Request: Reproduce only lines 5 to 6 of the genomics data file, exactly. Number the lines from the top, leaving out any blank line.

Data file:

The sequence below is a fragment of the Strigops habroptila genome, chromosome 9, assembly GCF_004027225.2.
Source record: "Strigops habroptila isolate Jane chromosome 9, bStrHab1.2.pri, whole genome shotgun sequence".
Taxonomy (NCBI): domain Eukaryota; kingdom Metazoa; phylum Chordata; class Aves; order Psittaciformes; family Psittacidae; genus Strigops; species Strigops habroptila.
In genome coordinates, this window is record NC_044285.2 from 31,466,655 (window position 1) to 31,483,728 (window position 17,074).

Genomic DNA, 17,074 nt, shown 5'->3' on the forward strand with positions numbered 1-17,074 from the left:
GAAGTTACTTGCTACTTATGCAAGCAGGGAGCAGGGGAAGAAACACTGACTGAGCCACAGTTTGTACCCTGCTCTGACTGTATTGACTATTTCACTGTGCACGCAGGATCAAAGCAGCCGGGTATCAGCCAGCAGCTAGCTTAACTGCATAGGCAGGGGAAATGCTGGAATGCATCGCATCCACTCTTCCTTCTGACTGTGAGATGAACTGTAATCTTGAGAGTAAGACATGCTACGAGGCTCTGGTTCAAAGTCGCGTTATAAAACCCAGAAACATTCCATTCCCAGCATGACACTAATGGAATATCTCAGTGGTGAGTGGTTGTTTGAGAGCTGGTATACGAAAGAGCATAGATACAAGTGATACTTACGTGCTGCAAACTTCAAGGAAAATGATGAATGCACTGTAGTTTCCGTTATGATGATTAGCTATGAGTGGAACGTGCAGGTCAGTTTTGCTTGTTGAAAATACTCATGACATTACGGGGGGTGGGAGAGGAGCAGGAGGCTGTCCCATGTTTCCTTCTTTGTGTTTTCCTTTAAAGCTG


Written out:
Genomic DNA, 17,074 nt, shown 5'->3' on the forward strand with positions numbered 1-17,074 from the left:
GAAGTTACTTGCTACTTATGCAAGCAGGGAGCAGGGGAAGAAACACTGACTGAGCCACAGTTTGTACCCTGCTCTGACTGTATTGACTATTTCACTGTGCACGCAGGATCAAAGCAGCCGGGTATCAGCCAGCAGCTAGCTTAACTGCATAGGCAGGGGAAATGCTGGAATGCATCGCATCCACTCTTCCTTCTGACTGTGAGATGAACTGTAATCTTGAGAGTAAGACATGCTACGAGGCTCTGGTTCAAAGTCGCGTTATAAAACCCAGAAACATTCCATTCCCAGCATGACACTAATGGAATATCTCAGTGGTGAGTGGTTGTTTGAGAGCTGGTATACGAAAGAGCATAGATACAAGTGATACTTACGTGCTGCAAACTTCAAGGAAAATGATGAATGCACTGTAGTTTCCGTTATGATGATTAGCTATGAGTGGAACGTGCAGGTCAGTTTTGCTTGTTGAAAATACTCATGACATTACGGGGGGTGGGAGAGGAGCAGGAGGCTGTCCCATGTTTCCTTCTTTGTGTTTTCCTTTAAAGCTG